Many years ago, it would have been thought unbelievable that track athletes could survive without competing but not anymore if you are a Usain Bolt or a Mo Farah. Bolt hasn’t run in a normal competition for nearly one year but the Jamaican world champion sprinter still holds sway in the events of his choice. He was a notable absentee at the 2014 IAAF Diamond League and yet when he came to the Glasgow Commonwealth Games to represent Jamaica last year for a one-off participation in the not-so-important relay, he hogged the limelight. Such is the invasion of business money in sports that the aura of Usain Bolt keeps sponsors and money-bags running after him. One couldn’t make out the injury that Bolt suffered from at Glasgow but one wonders how is fit enough for participation in non-athletic events like night-club dancing? The same is also true of British athlete Mo Farah, who has kept away from tracks for almost a year, except competing in glamorous city marathons or half-marathon. His managers say he is unfit but he is often seen in sponsored events of the least competitive value. It was unthinkable a few years ago that track athletes would survive without actually competing but Usain Bolt and Mo Farah are birds of the same incredible feathers. They are like Hollywood super heroes, who enjoy life to the hilt.
Usain Bolt is reportedly paid hefty sums by his sponsors because he cannot lead a lifestyle on track winnings alone. The Jamaican had his best performance during the 2013 World Championships in Moscow, where he won gold in three signature events; 100 meters, 200 meters and 4×100 meters relay. Having already won at the 2008 and 2012 Summer Olympics Bolt has sponsors and endorsers queuing at his door. One of them is the German sportswear company Puma, who has signed a $10 million a year contract with the world’s fastest man since 2013. The tenure of the contract goes through until 2016. In sharp contrast to Bolt’s earnings from track that touches $200,000, he has earned $ 23 million from sponsorship and endorsements. These are known figures but there are payments in kind like free air passage, free hotel stays etc.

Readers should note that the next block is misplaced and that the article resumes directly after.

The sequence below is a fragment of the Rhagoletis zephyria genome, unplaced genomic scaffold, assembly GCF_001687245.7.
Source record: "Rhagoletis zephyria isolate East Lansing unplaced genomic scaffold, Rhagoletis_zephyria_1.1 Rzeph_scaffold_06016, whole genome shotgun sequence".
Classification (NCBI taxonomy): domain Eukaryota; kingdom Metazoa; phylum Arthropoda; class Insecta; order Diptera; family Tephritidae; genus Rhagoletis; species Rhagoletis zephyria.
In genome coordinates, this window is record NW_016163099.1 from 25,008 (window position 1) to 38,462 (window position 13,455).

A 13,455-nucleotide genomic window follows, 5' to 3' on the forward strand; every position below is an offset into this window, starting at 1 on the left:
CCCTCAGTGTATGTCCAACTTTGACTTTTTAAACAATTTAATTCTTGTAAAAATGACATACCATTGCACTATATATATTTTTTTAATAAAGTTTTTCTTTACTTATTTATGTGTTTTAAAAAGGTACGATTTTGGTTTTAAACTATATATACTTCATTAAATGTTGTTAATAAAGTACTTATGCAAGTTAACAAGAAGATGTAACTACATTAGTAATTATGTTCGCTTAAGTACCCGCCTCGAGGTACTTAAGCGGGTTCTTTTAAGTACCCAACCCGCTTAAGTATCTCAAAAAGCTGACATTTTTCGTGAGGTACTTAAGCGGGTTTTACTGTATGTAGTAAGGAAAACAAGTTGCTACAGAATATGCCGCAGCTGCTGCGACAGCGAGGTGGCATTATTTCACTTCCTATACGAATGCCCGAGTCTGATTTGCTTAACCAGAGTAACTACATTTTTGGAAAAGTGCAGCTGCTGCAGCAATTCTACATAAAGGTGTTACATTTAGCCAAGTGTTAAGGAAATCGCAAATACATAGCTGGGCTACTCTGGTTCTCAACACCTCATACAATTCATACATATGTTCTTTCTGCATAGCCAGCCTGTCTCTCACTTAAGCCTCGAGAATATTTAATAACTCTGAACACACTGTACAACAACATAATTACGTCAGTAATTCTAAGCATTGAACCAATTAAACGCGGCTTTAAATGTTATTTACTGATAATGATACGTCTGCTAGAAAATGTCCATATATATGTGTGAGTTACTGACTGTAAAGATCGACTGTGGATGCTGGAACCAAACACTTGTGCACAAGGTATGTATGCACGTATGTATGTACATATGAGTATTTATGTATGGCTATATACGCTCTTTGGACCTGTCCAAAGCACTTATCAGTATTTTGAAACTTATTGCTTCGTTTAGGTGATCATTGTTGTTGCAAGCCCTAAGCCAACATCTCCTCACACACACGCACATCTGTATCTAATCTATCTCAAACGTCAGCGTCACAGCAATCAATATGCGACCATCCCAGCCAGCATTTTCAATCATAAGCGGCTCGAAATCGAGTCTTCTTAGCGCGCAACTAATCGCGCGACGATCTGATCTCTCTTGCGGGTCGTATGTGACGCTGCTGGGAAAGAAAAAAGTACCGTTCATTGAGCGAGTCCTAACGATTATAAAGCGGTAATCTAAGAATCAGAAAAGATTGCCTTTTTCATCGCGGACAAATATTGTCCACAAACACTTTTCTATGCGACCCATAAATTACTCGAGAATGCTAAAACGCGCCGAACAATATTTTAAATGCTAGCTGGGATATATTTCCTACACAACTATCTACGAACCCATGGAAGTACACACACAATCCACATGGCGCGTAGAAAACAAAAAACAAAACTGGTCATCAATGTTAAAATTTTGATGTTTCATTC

Mo Farah shot to fame after his 2012 London Olympic victories in the 5000m and 10,000m. Like Bolt, Farah also has impressive earnings from sponsorships and endorsements and he charges a fee of £250,000 for each exhibition appearance. He has sponsorship deals with Virgin Media, Quorn, Lucozade and Nike that bring millions more. On Sunday, February 22, 2015, Mo Farah was an invitee at London’s former Olympic Stadium, where launching of Sainsbury’s Anniversary Games took place. These games will be staged on 24-25 July, 2015 at the iconic Queen Elizabeth Olympic Park and form part of the 2015 IAAF Diamond League. Farah announced that he would be one of the participants in this year’s Sainsbury’s Anniversary Games. He didn’t elaborate on his plans of other DL events. A day earlier on Saturday, the reigning Olympic, world and European 5000m and 10,000m champion ended all speculations in running a fantastic 2-miler at the Sainsbury’s Indoor Grand Prix, a part of IAAF’s final Indoor Permit meeting of the season. It was the fastest 2-mile coverage by any athlete in the past. News of Mo Farah running at the Barclaycard Arena in Birmingham brought his supporters in hordes. The venue got transformed into a mini version of London 2012 as Farah came out with guns blazing to set another world mark on Saturday. The 31-year old Farah didn’t look like having lost his edge as he eclipsed Kenenisa Bekele’s seven-year-old world record. The celebrated British athlete crossed the finish line in 8:03.40, taking away almost a second off Bekele’s figures of 8:04.35. Bekele had established this record on the same track and in the same meeting in 2008. Farah was running a serious race after almost a year since his double glory at the European Championships in Zurich. He hasn’t been seen in IAAF events lately except at City Marathons across the world. Saturday’s record was the first world record for a British athlete in a middle or long distance since Peter Elliott set an indoor 1500m mark of 3:34.20 in Seville in 27 February 1990. Last year in August, running on the same track, Farah had surpassed Steve Ovett’s European outdoor two mile record by clocking 8:07.85. Mo Farah has been cooling his heels since September 2014 after his half marathon victory in the Great North Run. Farah said after his victory that it was very special to finally break a world record on home soil. As per him, he has been training in Ethiopia for seven weeks before coming to Birmingham. Farah said he would join his family in the US for celebrations before going for a half marathon at Lisbon on March 22. Farah is also keen to defend his 5000m and 10,000m titles at the IAAF World Championships in Beijing in August.